Shai Agassi is part scientist, part visionary, with a lot of salesman thrown in. And he thinks big. By 2011, the Israeli-born entrepreneur wants to have 5,000 electric cars on the nation's roads; by 2015, he says, "I predict no more gasoline cars will be sold in Israel." Agassi envisions drivers plugging in their cars at night to recharge them with cheap electricity, topping up the battery while parked at work, then driving home with enough power left for a trip to the beach. For journeys beyond the 120-mile (190 km) range of the electric car, there will be filling stations where depleted batteries are replaced free of charge.
Right now, all Agassi has is loads of chutzpah, a prototype electric car made in collaboration with Renault, and a futuristic plan. Calm, athletic and self-possessed, Agassi, 40, is like his car: he goes from 0 to 60 m.p.h. in 8 seconds flat as he starts talking about "his mission." Says Agassi: "We're not trying to build a cool car, but to end the dependence on oil."
Several years ago, a speech of his caught the attention of Israeli President Shimon Peres, who later called to say: "You spoke so beautifully, you have to make this a reality." The opportunity came when Agassi, then a wunderkind at software giant SAP, was passed over for the top job. He quit, and in May 2007 launched Project Better Place, his electric-car start-up. Thanks to his connections and reputation, Better Place got backing from Renault and a promise from Israeli authorities to grant tax breaks to buyers of electric cars. He also secured $200 million in funding from Morgan Stanley, venture capital firms and Israeli industrialist Idan Ofer, who owns the country's biggest oil refinery. Their bet is that if Agassi's plan works in Israel, it can also be applied in other markets such as U.S. and Chinese cities.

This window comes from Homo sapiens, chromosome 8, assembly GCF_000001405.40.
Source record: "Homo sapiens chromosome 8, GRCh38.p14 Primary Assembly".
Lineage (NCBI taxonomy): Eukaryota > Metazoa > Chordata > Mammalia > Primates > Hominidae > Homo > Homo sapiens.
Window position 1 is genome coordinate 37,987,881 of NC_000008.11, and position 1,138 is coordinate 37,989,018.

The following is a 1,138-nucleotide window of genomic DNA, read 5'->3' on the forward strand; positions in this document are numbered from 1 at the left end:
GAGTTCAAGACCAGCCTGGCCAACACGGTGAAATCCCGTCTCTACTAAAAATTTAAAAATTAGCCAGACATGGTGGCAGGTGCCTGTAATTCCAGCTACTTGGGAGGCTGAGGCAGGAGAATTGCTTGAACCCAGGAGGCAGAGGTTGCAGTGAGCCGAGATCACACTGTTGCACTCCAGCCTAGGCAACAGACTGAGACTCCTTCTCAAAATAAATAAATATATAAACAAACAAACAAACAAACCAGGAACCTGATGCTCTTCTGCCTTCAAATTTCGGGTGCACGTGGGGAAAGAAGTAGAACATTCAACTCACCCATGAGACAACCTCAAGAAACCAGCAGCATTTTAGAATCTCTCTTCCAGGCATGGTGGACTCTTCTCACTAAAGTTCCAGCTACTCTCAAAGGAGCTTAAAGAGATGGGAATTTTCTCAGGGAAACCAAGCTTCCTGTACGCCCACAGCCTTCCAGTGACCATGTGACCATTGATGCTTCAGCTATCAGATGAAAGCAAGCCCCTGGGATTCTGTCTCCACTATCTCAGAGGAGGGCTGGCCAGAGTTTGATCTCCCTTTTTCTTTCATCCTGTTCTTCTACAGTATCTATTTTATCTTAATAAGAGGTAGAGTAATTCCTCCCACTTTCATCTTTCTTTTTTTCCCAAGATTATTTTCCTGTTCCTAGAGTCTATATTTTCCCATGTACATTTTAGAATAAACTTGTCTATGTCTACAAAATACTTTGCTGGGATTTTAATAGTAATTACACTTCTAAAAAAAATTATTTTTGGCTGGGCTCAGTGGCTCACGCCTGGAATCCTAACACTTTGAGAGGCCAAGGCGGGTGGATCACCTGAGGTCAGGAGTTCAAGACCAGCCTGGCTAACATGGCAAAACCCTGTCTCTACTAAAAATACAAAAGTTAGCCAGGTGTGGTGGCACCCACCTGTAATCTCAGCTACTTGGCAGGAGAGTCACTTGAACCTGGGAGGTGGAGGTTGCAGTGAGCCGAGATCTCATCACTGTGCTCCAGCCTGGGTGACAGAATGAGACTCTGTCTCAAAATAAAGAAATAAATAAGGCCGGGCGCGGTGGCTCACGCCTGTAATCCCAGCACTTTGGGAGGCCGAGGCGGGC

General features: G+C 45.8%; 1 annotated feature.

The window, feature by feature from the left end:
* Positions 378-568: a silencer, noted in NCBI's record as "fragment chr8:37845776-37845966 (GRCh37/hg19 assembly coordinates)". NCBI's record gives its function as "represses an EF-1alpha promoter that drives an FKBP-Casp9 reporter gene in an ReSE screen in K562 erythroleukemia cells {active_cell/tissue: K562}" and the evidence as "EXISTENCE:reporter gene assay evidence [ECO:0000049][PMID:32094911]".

Agassi sees Israel as the perfect testing ground for a network of electric cars. It's the right size 150 filling stations will cover the country it has closed borders, and there is an added incentive: some of the world's top oil producers are unfriendly to Israel. One of Agassi's innovations is to charge users not for the car or battery, but for the electricity they consume, much as cell-phone companies profit from how much customers talk. At current prices, electric cars will be 20% cheaper to run than gasoline engines, Agassi says, and will produce zero carbon emissions. "We environmentalists made a mistake," he says. "We ask people to pay more to be green, and we should ask them to pay less." If he can pull that off, Israel could be the first nation to junk its gas-guzzling cars altogether.
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